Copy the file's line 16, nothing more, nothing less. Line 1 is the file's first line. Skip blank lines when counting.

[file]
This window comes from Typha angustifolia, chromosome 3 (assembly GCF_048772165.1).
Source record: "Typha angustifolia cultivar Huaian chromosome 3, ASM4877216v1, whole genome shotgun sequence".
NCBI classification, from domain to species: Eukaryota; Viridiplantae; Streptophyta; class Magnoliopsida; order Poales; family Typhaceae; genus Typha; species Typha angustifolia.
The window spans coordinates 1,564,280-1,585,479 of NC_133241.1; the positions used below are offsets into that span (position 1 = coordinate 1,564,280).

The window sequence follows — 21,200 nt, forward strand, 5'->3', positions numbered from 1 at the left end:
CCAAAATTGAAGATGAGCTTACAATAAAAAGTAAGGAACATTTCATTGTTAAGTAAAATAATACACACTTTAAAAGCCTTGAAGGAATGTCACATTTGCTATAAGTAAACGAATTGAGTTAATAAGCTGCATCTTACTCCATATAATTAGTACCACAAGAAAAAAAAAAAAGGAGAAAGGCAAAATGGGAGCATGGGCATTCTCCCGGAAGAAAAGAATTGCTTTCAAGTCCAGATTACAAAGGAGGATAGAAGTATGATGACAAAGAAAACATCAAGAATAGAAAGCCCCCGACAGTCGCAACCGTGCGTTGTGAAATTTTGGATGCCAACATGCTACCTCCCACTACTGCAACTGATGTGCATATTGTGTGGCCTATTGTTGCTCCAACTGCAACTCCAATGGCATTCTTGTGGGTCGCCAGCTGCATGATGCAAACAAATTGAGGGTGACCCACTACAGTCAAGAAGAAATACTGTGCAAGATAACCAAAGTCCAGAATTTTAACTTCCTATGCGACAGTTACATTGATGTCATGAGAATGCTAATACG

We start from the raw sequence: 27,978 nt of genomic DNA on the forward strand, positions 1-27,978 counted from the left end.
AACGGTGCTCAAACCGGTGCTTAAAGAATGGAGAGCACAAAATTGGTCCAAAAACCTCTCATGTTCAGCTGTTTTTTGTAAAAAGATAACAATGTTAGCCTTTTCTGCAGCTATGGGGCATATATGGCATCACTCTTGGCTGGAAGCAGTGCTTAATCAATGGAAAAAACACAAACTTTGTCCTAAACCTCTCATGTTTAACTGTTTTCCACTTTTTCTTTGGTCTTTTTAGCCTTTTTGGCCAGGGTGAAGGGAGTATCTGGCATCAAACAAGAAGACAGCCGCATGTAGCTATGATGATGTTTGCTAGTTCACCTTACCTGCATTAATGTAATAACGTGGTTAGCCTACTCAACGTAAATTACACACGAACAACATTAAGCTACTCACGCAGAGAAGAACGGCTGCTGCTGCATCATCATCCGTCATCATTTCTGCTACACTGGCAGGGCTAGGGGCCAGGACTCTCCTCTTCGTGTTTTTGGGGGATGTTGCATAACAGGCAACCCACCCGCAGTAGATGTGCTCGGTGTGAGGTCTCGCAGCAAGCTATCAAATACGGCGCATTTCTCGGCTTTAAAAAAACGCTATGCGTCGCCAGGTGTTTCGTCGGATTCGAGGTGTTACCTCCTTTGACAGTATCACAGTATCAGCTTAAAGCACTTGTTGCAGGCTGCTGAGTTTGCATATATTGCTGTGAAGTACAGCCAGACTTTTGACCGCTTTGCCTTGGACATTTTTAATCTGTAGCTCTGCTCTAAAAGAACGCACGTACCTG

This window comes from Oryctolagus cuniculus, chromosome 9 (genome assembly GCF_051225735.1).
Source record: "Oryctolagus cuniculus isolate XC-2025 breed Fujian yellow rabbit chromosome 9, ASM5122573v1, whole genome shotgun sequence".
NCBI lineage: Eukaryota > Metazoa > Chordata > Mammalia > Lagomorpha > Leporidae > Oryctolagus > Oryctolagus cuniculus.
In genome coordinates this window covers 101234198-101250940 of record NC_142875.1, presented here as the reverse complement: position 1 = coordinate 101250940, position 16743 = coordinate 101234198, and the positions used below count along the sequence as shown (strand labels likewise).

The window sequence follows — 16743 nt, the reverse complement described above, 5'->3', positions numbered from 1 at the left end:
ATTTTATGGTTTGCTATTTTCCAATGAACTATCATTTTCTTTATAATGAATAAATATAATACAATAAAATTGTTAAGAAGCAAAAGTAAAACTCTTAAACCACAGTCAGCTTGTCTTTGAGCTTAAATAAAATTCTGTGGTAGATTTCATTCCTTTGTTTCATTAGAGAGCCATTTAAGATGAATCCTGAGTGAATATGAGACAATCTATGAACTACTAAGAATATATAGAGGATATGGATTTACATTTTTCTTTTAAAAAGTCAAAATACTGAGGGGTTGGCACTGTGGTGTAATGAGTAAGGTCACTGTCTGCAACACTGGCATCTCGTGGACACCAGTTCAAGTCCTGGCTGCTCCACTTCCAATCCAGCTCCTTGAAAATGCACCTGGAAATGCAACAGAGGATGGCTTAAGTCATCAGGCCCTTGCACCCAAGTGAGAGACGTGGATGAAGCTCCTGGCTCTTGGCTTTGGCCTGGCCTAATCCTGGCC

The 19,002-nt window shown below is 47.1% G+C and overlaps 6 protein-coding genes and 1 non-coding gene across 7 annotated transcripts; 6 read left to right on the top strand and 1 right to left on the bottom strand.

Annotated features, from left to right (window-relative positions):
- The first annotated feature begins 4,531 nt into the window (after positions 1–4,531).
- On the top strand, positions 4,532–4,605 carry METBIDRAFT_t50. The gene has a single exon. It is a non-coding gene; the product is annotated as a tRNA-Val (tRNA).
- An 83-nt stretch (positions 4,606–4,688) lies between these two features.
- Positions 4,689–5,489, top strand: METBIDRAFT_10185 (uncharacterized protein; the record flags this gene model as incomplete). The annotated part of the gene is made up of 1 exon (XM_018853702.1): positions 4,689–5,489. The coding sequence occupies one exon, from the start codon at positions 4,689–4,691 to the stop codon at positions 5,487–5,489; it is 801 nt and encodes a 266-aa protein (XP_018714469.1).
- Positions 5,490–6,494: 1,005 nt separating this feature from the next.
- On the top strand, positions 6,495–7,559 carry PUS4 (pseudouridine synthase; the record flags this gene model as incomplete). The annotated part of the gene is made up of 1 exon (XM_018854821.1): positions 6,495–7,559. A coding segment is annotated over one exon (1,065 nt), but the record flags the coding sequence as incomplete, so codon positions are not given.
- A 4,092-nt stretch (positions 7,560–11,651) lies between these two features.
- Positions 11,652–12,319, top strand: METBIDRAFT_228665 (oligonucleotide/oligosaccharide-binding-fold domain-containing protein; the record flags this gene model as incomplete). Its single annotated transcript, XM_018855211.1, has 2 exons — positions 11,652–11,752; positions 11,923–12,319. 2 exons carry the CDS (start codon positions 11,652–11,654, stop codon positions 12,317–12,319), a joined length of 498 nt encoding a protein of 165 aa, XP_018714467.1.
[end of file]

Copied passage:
Annotated features, from left to right (window-relative positions):